|Chip Makers Aren’t Stacking Bets on Cryptocurrencies |
Nvidia, AMD keep crypto-mining demand out of their forecasts
By Dan Gallagher
The Wall Street Journal
Dec. 25, 2017 9:00 a.m. ET
Mining for cryptocurrencies like bitcoin is powered by graphics processors from companies like Nvidia and Advanced Micro Devices. Photo: Dan Kitwood/Getty Images
Cryptocurrencies have been a winning bet this year, but the chip makers who play a key role in the market are still playing their hands very cautiously.
The exploding value of cryptocurrencies this year has created a strong incentive for “miners” who use high-end computers that match and update cryptocurrency transactions in return for rewards. Mining for many of the fastest-rising currencies, including ethereum, is powered by graphics processors from companies like Nvidia NVDA 0.12% and Advanced Micro Devices. These chips, also called GPUs, are the same type used in high-end gaming PCs.
Cryptocurrency mining seems to have created a decent market for both companies. Nvidia credits about $220 million in revenue over its last two quarters to crypto demand, which is a little less than 5% of the company’s total sales. AMD CEO Lisa Su estimates the market will account for a mid-single digit percentage of the company’s projected 23% growth this year, which suggests revenue around $50 million for the year.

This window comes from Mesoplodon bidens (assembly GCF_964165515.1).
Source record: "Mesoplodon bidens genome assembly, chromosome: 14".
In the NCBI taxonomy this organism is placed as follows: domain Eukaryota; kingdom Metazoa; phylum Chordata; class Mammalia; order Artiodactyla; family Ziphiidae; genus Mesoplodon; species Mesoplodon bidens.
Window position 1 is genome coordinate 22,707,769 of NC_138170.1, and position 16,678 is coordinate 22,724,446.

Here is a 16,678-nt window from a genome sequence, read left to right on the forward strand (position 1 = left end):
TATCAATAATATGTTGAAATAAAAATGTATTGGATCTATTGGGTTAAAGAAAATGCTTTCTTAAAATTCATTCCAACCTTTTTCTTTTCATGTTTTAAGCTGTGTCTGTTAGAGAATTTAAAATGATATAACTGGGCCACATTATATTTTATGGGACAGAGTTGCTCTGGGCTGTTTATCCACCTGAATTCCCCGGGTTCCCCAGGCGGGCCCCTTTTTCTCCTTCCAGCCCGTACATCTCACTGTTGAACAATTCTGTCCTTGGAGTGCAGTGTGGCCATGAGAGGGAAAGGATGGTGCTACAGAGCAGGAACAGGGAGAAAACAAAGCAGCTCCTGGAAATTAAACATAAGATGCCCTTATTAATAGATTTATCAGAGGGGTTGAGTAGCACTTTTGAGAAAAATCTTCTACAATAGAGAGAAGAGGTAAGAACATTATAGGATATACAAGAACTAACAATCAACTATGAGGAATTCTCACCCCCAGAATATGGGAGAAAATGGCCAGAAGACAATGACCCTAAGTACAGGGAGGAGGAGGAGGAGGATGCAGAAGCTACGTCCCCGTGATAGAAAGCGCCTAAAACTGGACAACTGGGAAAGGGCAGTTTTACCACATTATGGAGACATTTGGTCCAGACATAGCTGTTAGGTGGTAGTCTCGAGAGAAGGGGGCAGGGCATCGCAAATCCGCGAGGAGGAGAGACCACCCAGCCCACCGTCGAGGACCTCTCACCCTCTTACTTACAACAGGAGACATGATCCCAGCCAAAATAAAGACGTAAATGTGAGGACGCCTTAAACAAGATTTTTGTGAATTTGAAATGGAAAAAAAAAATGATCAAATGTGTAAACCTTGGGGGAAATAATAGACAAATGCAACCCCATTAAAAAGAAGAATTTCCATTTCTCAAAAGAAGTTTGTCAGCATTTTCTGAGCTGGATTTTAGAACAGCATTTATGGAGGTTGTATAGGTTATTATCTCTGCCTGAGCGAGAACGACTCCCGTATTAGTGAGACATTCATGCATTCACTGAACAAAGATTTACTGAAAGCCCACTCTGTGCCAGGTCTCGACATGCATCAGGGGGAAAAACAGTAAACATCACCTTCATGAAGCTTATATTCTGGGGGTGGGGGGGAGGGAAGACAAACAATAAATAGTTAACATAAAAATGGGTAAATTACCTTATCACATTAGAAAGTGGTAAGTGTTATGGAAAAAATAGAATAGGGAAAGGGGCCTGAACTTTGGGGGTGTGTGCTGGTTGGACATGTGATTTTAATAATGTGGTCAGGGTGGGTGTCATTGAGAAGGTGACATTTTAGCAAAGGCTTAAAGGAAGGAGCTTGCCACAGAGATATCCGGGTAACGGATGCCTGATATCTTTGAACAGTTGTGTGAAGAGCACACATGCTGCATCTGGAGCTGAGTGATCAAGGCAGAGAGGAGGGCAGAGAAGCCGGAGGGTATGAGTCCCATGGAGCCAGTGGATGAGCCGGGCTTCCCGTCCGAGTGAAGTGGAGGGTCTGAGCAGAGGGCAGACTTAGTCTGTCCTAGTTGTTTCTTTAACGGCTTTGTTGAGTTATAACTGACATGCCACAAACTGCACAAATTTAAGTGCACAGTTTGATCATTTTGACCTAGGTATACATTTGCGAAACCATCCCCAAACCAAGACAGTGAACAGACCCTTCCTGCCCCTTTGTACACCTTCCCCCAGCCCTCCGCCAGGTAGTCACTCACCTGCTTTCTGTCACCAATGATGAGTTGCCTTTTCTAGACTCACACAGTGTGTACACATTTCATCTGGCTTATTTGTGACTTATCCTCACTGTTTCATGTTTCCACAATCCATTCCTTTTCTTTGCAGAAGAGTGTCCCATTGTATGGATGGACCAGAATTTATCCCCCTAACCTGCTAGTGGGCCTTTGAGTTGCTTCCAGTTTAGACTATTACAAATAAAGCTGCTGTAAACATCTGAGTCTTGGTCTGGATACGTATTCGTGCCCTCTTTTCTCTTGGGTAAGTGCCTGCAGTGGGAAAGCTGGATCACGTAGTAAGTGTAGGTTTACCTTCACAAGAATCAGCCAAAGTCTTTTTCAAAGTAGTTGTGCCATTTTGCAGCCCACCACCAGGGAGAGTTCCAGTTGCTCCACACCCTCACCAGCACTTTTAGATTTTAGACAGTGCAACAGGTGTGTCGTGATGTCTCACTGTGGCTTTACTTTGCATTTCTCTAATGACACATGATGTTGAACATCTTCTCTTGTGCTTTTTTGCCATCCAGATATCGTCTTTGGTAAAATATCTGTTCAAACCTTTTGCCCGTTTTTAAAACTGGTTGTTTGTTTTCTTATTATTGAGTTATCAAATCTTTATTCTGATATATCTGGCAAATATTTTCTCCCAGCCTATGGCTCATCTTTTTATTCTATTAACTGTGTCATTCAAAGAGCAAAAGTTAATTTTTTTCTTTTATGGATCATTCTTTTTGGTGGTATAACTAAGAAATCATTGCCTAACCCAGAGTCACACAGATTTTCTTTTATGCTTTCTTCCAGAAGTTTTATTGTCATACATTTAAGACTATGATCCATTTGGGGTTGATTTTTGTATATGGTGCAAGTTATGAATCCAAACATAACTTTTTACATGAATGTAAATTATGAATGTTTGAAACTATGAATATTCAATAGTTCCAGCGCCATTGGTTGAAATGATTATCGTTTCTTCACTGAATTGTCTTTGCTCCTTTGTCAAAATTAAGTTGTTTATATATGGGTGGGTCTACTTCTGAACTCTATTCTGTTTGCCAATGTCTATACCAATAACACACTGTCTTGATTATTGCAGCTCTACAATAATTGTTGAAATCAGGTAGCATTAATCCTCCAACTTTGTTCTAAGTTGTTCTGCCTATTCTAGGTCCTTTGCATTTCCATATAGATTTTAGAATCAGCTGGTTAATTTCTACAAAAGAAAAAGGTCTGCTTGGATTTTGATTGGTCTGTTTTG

But neither company wants to bake crypto into their outlooks, and with good reason. Cryptocurrencies are highly volatile. Changes to the underlying technology can sharply affect the economic value of mining. Joseph Moore of Morgan Stanley says an expected shift by ethereum in the next year or so will render GPU-based mining for the currency “obsolete.”
Still, there were 26 cryptocurrencies with total market values over $1 billion as of Thursday. Only bitcoin and ethereum were in that range a year ago. Mitch Steves of RBC Capital notes that several of those rising fast are mined with GPUs. Cryptocurrencies may be unpredictable, but they are likely here to stay. Which is ultimately good news for those with chips in the game.
Write to Dan Gallagher at firstname.lastname@example.org